Fasting Diet Could Help Keep Type 2 Diabetes at Bay
Intermittent fasting is all the rage due to its laundry list of potential health benefits -- from weight loss to longevity.
Now, new research suggests that it may beat low-calorie diets when it comes to preventing type 2 diabetes in high-risk people.
Folks who only ate between 8 a.m. and noon for three days a week and ate normally for the other four days showed greater improvements in blood sugar metabolism for at least six months when compared with people who followed a low-calorie diet. Interestingly, folks in both groups lost the same amount of weight during the study period.
“Our study indicates that meal timing and fasting advice extends the health benefits of a restricted calorie diet, independently from weight loss, and this may be influential in clinical practice,” said study author Xiao Tong Teong, a postdoctoral researcher at the University of Adelaide in Australia.
For the study, researchers compared a time-restricted intermittent fasting diet to a low-calorie diet in more than 200 people, to see which had a greater effect on the risk for developing type 2 diabetes. They looked at postprandial blood sugar, a measure of glucose in the bloodstream after eating. If these levels are too high, it suggests a greater risk of type 2 diabetes, the form of the disease most closely related to obesity.
Previous studies suggested eating earlier improves health, but no study has looked at ideal fasting timing, Teong noted. “Our study findings add to the growing body evidence on meal timing with prolonged fasting is key to improve postprandial glucose metabolism in adults at increased risk of developing type 2 diabetes,” she said.
Participants were allowed to change to a weight-maintenance plan after six months or stick with their initial diet. More people in the low-calorie arm stayed on their plan. The blood sugar benefits first seen in the fasting group were lost at 18 months.
Not everyone can or should try intermittent fasting, Teong noted.
“A fasting diet is not recommended for women who are pregnant, people who have eating disorders or diabetes, and people who are on glucose-lowering medications," Teong said.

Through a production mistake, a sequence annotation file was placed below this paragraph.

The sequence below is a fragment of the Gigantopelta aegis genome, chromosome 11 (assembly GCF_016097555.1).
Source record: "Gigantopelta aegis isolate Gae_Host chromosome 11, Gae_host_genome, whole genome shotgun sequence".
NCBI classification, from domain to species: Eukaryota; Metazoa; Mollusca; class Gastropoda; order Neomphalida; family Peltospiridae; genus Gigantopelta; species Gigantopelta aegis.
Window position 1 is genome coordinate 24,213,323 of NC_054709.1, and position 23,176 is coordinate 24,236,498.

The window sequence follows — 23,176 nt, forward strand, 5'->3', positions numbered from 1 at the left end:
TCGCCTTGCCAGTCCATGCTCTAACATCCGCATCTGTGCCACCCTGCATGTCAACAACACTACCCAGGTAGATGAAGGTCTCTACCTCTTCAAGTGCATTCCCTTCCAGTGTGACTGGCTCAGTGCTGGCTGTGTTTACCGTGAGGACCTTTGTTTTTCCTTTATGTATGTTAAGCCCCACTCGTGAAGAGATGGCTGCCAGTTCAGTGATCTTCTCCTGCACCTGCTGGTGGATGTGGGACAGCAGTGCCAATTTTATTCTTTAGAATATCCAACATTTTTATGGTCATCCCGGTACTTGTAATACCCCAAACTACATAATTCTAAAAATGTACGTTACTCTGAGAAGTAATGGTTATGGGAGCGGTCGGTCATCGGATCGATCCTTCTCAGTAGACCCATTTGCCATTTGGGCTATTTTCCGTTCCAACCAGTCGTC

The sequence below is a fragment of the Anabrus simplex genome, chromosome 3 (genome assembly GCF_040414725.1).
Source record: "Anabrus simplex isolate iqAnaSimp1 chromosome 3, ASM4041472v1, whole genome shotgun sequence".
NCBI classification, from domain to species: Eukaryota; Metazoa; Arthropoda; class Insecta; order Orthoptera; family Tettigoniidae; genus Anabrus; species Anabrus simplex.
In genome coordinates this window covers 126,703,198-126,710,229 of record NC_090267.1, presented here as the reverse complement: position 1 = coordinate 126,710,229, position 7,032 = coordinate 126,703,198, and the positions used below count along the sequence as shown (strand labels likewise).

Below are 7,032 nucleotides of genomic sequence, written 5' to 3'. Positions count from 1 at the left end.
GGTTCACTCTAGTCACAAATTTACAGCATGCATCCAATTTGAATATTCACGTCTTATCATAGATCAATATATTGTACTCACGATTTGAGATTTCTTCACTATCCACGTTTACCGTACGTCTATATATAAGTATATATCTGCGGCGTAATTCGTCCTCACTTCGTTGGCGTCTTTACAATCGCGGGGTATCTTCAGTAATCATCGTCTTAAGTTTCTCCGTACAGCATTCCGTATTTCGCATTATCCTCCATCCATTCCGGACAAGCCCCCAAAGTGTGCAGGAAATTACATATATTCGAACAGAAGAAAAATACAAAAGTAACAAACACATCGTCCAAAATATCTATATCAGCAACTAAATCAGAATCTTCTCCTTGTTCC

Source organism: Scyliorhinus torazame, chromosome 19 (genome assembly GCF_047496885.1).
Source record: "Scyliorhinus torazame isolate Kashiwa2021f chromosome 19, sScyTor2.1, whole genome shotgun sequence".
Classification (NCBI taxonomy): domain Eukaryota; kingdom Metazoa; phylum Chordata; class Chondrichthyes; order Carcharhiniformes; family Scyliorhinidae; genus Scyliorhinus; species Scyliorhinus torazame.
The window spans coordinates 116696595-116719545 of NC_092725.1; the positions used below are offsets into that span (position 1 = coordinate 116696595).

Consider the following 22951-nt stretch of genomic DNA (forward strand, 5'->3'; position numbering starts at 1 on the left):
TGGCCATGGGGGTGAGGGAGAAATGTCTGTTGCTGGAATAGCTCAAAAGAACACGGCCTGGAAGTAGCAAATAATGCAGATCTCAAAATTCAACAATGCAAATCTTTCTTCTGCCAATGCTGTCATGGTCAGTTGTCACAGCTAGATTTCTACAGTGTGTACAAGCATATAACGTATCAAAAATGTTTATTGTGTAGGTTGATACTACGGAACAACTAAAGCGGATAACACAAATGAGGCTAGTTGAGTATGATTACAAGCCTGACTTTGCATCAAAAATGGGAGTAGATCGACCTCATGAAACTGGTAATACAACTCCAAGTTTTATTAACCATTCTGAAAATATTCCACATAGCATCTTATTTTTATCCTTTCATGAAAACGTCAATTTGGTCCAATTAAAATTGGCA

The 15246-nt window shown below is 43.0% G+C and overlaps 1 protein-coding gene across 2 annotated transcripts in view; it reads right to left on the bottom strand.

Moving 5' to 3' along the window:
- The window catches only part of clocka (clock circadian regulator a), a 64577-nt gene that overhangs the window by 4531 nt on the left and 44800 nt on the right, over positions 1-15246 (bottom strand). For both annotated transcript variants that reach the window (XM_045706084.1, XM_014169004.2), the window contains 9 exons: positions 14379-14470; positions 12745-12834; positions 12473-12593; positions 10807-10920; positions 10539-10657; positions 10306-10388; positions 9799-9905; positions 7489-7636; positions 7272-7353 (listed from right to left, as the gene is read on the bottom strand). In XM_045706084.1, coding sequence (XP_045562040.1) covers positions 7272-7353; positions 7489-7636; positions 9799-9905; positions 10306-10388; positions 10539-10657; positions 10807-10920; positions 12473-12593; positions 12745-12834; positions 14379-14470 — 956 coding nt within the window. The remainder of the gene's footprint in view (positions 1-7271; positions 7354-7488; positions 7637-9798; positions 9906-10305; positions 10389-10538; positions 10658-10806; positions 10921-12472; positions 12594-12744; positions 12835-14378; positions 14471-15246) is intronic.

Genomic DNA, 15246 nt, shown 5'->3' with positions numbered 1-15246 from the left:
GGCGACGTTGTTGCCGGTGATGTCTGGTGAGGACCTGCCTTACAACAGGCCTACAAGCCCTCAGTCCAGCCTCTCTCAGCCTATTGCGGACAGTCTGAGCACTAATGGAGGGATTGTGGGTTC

People with any underlying health conditions should check with their doctors before trying a fasting diet.
The study was published online April 6 in the journal Nature Medicine.
This is one of the longest and largest intermittent fasting studies to date, said Krista Varady, a professor of nutrition at the University of Illinois at Chicago.
“Blood glucose control was better in the time-restricted eating group versus calorie restriction after six months, but these benefits were no longer seen by the end of the study at month 18,” said Varady, who wasn't involved with the study.
The time-restricted eating group in the study was only allowed to eat between 8 a.m. and 12 p.m. on fasting days. “This is very hard to sustain long-term as people don't like skipping dinner with their families/friends on several days per week," Varady noted.
People stopped following the diet after the first six months in the study. “The long-term feasibility of this eating pattern doesn't seem great,” she said.
The most popular form of time-restricted eating involves eating between 12 p.m. and 8 p.m. and not counting calories, Varady said. “This intervention is easy to follow since people don't have to track calories and still allows individuals to engage in social eating every evening,” she explained.
The Academy of Nutrition and Dietetics explains different types of intermittent fasts.
SOURCES: Xiao Tong Teong, PhD student, University of Adelaide, Australia; Krista Varady, PhD, professor, nutrition, University of Illinois at Chicago; Nature Medicine, April 6, 2023